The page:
Muslims are circulating a petition demanding that New York City remove Muslim names from sidewalks in the Big Apple. Muslims consider the name Mohammed so sacred that having anyone bearing that name and etched on a sidewalk is an insult and a “hate crime.” In an online petition calling for the removal of the name Mohammed from 200 names of persons honored by the city in black granite along Broadway from City Hall to Battery Park, Alina Nisar wrote “It is a hate crime and must be prosecuted.” The names were put there to honor every ticker tape parade to travel down the historic corridor in Manhattan. Among the persons so honored is the former Shah of Iran, Mohammad Reza Pahlavi.
The etchings in granite do not honor Mohammad -- the founder of Islam -- specifically. However, many Muslim men do bear his name.
Ibrahim Hooper of the Council on American Islamic Relations said, “Walking on an important symbol is a sign of disrespect.” Hooper added, “As Americans might view walking on an American flag or a grave disrespectful, in Islamic culture, the prophets are some of the most important things in the world.”
Mohammad Reza Pahlevi was a close ally of the United States who was overthrown by an Islamist revolution. He was honored with a reception at City Hall and a ticker tape parade on Nov. 21, 1949. “It was with the utmost respect…that we placed granite markers…to more permanently commemorate them,” said Jessica Lappin, President of the Alliance for Downtown New York. The markers would set down on the sidewalk some 14 years ago.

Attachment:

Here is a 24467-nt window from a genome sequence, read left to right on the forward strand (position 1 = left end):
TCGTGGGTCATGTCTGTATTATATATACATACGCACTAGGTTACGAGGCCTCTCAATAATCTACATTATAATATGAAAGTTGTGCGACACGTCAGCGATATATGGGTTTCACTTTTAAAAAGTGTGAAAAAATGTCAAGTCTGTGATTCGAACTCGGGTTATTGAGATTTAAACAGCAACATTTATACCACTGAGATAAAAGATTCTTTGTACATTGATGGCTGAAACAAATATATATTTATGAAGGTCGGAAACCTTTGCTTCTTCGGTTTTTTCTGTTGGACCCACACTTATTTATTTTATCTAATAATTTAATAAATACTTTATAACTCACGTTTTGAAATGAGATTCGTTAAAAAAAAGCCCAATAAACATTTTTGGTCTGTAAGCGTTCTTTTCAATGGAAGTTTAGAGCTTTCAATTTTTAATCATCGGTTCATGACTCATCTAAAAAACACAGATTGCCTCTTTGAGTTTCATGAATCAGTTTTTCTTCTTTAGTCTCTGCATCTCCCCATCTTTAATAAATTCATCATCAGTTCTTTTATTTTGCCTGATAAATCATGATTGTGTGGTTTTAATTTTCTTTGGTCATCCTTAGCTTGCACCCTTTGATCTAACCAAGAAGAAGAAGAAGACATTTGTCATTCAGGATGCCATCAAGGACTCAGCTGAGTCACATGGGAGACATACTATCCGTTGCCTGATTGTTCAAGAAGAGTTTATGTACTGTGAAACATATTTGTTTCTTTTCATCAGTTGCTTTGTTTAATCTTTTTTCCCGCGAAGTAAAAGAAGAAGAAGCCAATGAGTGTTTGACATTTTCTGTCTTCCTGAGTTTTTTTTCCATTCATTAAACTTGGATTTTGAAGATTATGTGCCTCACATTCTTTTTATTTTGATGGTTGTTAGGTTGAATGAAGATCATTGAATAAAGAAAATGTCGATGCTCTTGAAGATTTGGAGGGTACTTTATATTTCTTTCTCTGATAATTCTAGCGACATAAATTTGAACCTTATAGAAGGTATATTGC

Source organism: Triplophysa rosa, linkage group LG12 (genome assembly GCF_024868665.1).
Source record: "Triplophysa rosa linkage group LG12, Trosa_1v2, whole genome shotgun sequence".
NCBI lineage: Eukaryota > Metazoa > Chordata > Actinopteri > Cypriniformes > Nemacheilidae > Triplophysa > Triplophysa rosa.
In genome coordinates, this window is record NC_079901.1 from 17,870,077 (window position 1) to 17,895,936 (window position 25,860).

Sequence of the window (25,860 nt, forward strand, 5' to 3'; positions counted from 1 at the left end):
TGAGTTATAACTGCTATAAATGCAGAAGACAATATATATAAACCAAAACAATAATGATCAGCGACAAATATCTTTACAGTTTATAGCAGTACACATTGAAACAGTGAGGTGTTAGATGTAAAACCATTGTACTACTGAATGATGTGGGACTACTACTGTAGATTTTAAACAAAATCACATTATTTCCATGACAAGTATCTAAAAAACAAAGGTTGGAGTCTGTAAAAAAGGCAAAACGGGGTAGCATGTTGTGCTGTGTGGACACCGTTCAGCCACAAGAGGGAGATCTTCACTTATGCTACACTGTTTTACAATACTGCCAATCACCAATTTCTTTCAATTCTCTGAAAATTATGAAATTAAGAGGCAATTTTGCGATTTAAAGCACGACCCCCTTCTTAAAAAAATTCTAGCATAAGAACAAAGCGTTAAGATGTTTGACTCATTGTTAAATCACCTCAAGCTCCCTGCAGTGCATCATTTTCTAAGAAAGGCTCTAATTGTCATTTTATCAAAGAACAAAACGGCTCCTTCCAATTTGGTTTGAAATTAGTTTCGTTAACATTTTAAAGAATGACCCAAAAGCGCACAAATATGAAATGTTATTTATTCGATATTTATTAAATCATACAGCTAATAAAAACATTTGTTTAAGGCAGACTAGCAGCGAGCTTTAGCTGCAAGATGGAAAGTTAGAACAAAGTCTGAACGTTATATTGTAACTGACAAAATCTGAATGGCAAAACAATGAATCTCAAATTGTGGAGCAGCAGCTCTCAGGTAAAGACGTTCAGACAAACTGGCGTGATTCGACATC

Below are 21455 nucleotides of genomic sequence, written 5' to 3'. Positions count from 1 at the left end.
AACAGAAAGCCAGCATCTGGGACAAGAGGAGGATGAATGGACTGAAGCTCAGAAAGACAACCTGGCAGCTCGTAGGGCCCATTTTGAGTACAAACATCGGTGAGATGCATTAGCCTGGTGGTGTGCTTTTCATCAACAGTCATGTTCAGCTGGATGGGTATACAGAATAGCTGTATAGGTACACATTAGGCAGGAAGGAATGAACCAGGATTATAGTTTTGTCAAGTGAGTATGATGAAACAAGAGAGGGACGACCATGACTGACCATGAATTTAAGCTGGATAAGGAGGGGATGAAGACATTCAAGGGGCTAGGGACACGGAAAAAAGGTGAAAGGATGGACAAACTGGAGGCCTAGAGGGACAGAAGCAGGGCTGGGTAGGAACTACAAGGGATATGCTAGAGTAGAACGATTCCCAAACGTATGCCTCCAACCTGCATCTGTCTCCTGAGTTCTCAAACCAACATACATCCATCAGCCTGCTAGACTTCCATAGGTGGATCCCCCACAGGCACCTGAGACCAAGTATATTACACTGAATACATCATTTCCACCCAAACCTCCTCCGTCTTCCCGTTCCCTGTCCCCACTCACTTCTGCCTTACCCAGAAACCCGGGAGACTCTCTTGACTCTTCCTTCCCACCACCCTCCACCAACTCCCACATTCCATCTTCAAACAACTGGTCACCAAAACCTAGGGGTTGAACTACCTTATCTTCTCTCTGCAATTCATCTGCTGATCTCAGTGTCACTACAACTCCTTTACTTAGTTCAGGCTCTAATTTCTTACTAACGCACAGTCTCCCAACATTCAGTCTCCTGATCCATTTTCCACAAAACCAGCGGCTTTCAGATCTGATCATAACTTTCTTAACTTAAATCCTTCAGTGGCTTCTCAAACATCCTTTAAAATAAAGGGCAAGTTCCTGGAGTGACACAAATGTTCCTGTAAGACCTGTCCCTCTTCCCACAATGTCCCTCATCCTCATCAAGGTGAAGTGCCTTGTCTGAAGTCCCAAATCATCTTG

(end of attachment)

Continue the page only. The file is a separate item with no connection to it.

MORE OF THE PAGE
A separate petition was issued last year by One Nation US that has but 700 signatures. It is not clear why another petition has emerged now. However, Islamist groups such as CAIR have been vocal in their opposition to President Trump’s immigration policies that they feel unjustly target Muslims.
There are other names that Muslims want removed: Ibrahim, Ahmad, Hassan, and Ali. This would mean removing all references to anyone bearing the name Mohammad, as well as former President of Sudan Ibrahim Abboud, the former President of Guinea Ahmed Sékou Touré, the former king of Morocco King Hassan II, and the former Prime Minister of Pakistan Liaguat Ali Khan.
The Downtown Alliance estimates that taxpayers will have to shell out $10,000 to remove each name, meaning a total of at least $110,000 for all 11.